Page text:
Bloggers, for their part, seem eager to engage with the sponsors, and it’s apparent from the workshops that much of the conference focuses on how to build a marketable site. And that seems to be the difference between TBU and TBEX. Here, their focus lies in enriching one’s personal brand and leveraging the product to work with sponsors. There was plenty of that at TBEX last year as well, but there was also a heavier focus on narrative writing and development. Conversely, TBU only had one workshop on the art of travel writing.

In a way, however, it seemed that most travel bloggers at TBU were comfortable with that ratio. TBEX focused more on the writing side of the equation in 2011, “and that’s where they failed,” one blogger told me. Indeed, as TBEX 2012 starts to take shape, I’m told from several people that the focus will dramatically shift away from writing and over to the business of travel. Those looking to build their writing skills, I was told, should look elsewhere.

For many, however, the value doesn’t really come from the proper workshops or the talks but rather from the networking. In the volumes of criticism produced from last year’s TBEX, one prevailing theme was that it was good to see the broad spectrum of travel personalities in real life and sit down for a few drinks and brainstorming. It’s the reason that I go to TBEX and TBU and the reason that I’ll continue to attend.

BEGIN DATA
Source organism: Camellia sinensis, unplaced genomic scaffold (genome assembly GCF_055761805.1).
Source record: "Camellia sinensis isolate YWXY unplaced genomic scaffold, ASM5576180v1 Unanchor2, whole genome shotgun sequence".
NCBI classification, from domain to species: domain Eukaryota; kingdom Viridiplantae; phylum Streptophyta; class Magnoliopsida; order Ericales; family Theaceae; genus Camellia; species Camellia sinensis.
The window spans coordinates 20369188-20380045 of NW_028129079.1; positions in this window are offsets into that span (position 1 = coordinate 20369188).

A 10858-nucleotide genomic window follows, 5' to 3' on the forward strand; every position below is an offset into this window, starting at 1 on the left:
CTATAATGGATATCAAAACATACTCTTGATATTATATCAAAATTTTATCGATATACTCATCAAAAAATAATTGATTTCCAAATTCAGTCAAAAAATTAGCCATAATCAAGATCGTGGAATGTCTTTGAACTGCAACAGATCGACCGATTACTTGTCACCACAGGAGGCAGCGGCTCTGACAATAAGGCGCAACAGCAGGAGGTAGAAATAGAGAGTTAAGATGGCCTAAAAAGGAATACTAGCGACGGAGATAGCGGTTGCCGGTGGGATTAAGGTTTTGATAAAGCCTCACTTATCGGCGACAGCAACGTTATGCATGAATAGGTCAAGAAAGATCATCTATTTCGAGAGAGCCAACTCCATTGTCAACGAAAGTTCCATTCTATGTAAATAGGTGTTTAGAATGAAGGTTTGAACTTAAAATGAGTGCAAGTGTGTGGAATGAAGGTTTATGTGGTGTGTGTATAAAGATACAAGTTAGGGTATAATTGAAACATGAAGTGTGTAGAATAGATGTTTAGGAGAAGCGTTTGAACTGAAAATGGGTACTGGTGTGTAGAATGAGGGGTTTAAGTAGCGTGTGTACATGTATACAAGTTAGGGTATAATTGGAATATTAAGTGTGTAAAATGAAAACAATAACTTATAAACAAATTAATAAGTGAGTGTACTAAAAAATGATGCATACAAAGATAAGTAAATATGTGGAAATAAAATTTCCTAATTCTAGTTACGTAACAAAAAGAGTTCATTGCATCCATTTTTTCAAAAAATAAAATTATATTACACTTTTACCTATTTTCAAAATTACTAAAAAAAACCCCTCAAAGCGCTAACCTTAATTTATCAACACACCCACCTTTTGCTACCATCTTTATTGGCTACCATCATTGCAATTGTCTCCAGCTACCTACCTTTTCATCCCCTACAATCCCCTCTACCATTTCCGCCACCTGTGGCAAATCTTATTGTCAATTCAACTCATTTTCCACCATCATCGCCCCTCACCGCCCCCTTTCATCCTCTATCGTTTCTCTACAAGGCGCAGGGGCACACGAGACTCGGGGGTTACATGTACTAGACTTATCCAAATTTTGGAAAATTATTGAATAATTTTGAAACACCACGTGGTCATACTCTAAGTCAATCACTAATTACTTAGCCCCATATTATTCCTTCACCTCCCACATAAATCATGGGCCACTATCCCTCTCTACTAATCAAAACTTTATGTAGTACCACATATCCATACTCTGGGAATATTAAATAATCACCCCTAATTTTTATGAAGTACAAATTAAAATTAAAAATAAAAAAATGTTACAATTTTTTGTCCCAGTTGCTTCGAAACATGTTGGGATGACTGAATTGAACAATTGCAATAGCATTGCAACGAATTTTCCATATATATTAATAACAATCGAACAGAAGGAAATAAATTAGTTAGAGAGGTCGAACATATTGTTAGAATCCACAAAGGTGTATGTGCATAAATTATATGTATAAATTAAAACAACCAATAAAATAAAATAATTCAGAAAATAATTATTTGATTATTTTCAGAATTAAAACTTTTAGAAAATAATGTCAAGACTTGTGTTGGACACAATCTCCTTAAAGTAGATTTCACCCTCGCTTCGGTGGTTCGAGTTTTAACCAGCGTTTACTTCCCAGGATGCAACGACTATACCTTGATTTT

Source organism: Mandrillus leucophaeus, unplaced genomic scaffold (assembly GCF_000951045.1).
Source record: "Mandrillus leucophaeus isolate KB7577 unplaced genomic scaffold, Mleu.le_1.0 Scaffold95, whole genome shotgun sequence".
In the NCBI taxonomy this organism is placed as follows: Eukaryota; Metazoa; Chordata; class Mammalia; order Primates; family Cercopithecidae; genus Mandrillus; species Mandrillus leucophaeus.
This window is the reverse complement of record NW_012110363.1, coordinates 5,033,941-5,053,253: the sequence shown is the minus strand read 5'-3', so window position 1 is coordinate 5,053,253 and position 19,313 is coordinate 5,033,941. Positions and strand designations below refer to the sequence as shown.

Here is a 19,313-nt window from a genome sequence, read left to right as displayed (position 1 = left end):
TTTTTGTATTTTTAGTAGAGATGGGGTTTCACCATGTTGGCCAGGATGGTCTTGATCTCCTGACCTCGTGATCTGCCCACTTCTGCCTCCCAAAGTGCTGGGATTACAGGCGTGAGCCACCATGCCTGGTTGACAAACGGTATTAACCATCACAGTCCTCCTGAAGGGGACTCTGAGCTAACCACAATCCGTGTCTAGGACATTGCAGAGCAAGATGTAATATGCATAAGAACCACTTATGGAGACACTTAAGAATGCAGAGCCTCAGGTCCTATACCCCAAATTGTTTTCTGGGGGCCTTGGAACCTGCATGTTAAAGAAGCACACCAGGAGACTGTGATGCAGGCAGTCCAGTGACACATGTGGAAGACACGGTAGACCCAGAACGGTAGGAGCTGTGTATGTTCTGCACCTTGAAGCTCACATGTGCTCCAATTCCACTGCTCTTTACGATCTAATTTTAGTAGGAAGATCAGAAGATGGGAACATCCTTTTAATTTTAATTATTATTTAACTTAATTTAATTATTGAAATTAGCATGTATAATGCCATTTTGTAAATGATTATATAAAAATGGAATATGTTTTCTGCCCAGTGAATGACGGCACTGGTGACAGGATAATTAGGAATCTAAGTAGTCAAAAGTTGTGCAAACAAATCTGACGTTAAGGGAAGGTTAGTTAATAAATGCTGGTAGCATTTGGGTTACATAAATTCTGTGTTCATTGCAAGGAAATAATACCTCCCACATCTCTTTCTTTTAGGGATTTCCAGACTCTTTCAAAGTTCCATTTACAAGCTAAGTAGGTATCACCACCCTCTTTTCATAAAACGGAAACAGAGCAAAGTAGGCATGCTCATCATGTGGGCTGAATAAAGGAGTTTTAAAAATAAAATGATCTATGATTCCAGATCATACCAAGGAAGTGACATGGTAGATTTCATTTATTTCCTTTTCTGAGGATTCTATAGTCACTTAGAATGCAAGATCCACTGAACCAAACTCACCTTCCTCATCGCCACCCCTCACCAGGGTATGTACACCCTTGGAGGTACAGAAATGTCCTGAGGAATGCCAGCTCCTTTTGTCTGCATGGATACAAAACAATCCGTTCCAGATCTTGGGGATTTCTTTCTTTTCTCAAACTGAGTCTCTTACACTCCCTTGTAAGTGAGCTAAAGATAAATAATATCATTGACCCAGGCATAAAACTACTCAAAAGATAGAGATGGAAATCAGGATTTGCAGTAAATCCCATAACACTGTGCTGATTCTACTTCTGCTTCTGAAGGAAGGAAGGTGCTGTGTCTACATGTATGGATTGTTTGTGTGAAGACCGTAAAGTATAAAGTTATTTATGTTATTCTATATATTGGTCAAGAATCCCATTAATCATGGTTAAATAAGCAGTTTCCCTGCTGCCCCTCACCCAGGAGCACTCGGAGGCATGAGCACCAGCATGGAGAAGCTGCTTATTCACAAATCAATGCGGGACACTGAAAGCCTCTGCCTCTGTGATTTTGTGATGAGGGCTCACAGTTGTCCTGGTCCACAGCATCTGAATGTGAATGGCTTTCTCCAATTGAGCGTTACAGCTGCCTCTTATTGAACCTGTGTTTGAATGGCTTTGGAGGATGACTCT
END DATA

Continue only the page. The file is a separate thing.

Assisi’s Quiet Police

basilica of st francis in assisiThe 13th century Basilica of St. Francis in Assisi, Italy is one of the world’s most spectacular places of worship. From the moment you walk into this magical place, your eyes are drawn to the glorious frescoes, the stunning stained glass windows and the Franciscan Friars in their brown robes. But on a recent visit with my two little boys, ages 2 and 4, I was also captivated by a much less heralded institution: the Silencio Police.

Both the upper and lower basilicas have uniformed men, dressed like snazzy police officers complete with flat, wide brimmed hats who patrol the churches, scolding unruly visitors through wireless microphones. The first Silencio Cop we encountered had a voice that was so deep and gravely that it sounded like a Hollywood voice over for God, delivering an angry message to a non-believer.